Admittedly, the text is more outrageous, but Thomson's pokerfaced score is just as eccentric. Thomson and Stein were solipsists, fully aware of what they were doing and how they were doing it. Their supposed innocence is specious but adds to the sense of fun once we are aware of the sleight-of-hand trick they are performing.
An underlying stratum of the opera is its theme of a desire to return to a lost Eden (a wish Thomson never abandoned); it gives a fairy-tale polish, an idyllic sheen of a Golden Age. These two Americans in Paris had a deep-rooted nostalgia for their young years, memories hidden under layers of cosmopolitan sophistication. It is perhaps the reason that there is no tension, conflict, or evil in the opera. It is a carnival of childlike, not childish, religious mysticism by two supposedly nonreligious people.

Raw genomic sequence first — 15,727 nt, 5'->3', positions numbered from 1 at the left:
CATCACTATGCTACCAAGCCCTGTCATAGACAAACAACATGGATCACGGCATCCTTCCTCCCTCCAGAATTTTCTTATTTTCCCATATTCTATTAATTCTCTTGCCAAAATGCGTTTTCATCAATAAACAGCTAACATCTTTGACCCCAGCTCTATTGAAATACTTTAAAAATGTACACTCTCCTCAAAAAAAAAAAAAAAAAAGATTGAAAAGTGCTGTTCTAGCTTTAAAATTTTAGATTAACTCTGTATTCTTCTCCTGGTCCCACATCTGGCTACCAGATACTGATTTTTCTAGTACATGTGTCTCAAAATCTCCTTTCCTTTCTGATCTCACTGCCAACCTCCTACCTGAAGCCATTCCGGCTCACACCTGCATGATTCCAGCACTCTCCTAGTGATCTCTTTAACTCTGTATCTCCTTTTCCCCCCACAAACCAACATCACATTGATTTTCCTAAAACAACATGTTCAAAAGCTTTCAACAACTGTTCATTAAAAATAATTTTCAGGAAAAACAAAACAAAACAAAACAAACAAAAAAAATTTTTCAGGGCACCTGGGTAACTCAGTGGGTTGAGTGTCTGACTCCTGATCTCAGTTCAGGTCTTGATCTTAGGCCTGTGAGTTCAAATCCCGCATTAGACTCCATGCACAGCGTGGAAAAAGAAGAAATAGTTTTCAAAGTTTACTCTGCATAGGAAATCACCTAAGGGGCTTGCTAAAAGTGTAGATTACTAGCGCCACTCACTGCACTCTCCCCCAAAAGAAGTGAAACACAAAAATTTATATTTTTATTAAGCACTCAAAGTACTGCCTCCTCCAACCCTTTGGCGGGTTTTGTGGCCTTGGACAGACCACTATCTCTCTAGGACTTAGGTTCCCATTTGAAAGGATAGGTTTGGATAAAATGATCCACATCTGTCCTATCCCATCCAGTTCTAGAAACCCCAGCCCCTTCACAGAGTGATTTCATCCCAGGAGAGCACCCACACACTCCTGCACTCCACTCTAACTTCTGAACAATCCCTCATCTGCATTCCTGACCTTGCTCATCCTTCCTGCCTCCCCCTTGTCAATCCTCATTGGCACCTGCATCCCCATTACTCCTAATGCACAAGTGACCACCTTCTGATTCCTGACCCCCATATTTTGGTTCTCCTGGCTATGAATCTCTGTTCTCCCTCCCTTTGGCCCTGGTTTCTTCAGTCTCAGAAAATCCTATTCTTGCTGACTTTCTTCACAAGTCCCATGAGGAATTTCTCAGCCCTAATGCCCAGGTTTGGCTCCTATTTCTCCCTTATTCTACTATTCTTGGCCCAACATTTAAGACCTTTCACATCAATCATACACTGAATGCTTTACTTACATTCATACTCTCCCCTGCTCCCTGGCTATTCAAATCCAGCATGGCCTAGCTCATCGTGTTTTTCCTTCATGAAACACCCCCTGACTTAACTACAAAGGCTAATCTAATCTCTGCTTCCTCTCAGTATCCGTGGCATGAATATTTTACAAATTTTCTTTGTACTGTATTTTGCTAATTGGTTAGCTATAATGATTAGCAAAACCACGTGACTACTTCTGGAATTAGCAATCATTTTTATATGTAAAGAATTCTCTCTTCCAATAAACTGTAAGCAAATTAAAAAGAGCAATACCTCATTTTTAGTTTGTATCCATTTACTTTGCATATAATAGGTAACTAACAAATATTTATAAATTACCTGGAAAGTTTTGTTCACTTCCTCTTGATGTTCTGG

Thomson's nothing-on-the-page score (a Thomson trademark), written at a period when harmonic and rhythmic complexity was all the rage, was considered either reactionary or revolutionary. But no one denied its American authenticity. Today we wonder what the furor was all about.
Although written nearly 70 years ago, Four Saints is still original, fresh, and controversial and did change the course of American opera. Only in recent years are there signs of appreciation for what Stein and Thomson have done. A few figures such as Philip Glass and John Cage have openly acknowledged their theatrical debt to Thomson. Their music and librettos are of course more advanced and very different, but the thrust of their dramaturgy is not. Thomson's music per se has no followers. His age and its specific problems are long since past, and no one will ever duplicate the guile of his not-simple-at-all simplicity. Besides, the combination of two such rare, droll, and outlandish creators like Stein and Thomson are infrequent in the history of culture and in the history of early 20th-century modernism. Their fortunate partnership was unique. They were made for each other.